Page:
Kruger is close, but not quite there, as the Blackhawks prepared for Sunday night's game against the Vancouver Canucks. Kruger skated with his teammates for the first time since being injured but wasn't among the line rushes. The center took faceoffs on his own at the end of practice. Kruger pronounced himself, "pretty close," to returning. Coach Joel Quenneville said the Blackhawks will see how Kruger is over the next few days. The Blackhawks play again Tuesday and Thursday before heading into the All-Star break this weekend.

The Blackhawks have missed Kruger's versatility and especially his play on the penalty kill. The Blackhawks' kill has been fine through Kruger's absence but he nevertheless is a big part of it when he's healthy.

"We have a lot of options and when he's out everyone gets a more important role, whether starting or faceoffs. And we have a rotation of five guys who are in there most of the time. But he definitely absorbs the most responsibility when he's playing in that area," Quenneville said of Kruger. "So it's nice you get to try some other guys and you get deeper as you go along."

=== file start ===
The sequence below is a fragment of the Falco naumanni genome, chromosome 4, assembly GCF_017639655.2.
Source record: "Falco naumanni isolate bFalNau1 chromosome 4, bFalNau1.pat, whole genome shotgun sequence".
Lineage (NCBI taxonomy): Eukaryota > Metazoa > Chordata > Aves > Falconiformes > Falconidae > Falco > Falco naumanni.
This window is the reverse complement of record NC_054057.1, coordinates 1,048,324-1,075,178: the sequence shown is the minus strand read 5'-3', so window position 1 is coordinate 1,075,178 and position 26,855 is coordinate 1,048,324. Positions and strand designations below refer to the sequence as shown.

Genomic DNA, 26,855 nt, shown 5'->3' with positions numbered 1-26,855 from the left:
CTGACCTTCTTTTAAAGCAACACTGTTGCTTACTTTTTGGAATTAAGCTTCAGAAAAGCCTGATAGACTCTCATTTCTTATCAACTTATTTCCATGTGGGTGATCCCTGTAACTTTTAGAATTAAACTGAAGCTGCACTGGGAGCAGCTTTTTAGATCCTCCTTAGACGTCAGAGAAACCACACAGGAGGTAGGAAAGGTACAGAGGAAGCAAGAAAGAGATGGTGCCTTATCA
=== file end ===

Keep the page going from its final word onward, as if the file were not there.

[SHOP: Gear up, Blackhawks fans!]

One of the players who's emerged in Kruger's absence is Tanner Kero, who filled his third-line center void. Kero and linemates Vinnie Hinostroza and Marian Hossa clicked on the dads trip, coming up with big plays and points in the Blackhawks' victories over Colorado and Boston. As of now, Kero appears to have the hold on third-line center.

"I don't see too many things that would change his positioning because he really helped himself," Quenneville said.

Kruger said he's fine if that means returning to fourth-line center duties. Regardless, he'll help bolster the Blackhawks' forward lines. The last step is likely contact, which Kruger got a little of – outside of faceoffs – in Sunday's skate. Kruger's had to wait a little longer than expected on his injury but he's getting there.

“Obviously [I want to] get back and playing the same way,” Kruger said. “First I want to get healthy and then get back playing my best and do everything I can for the team.”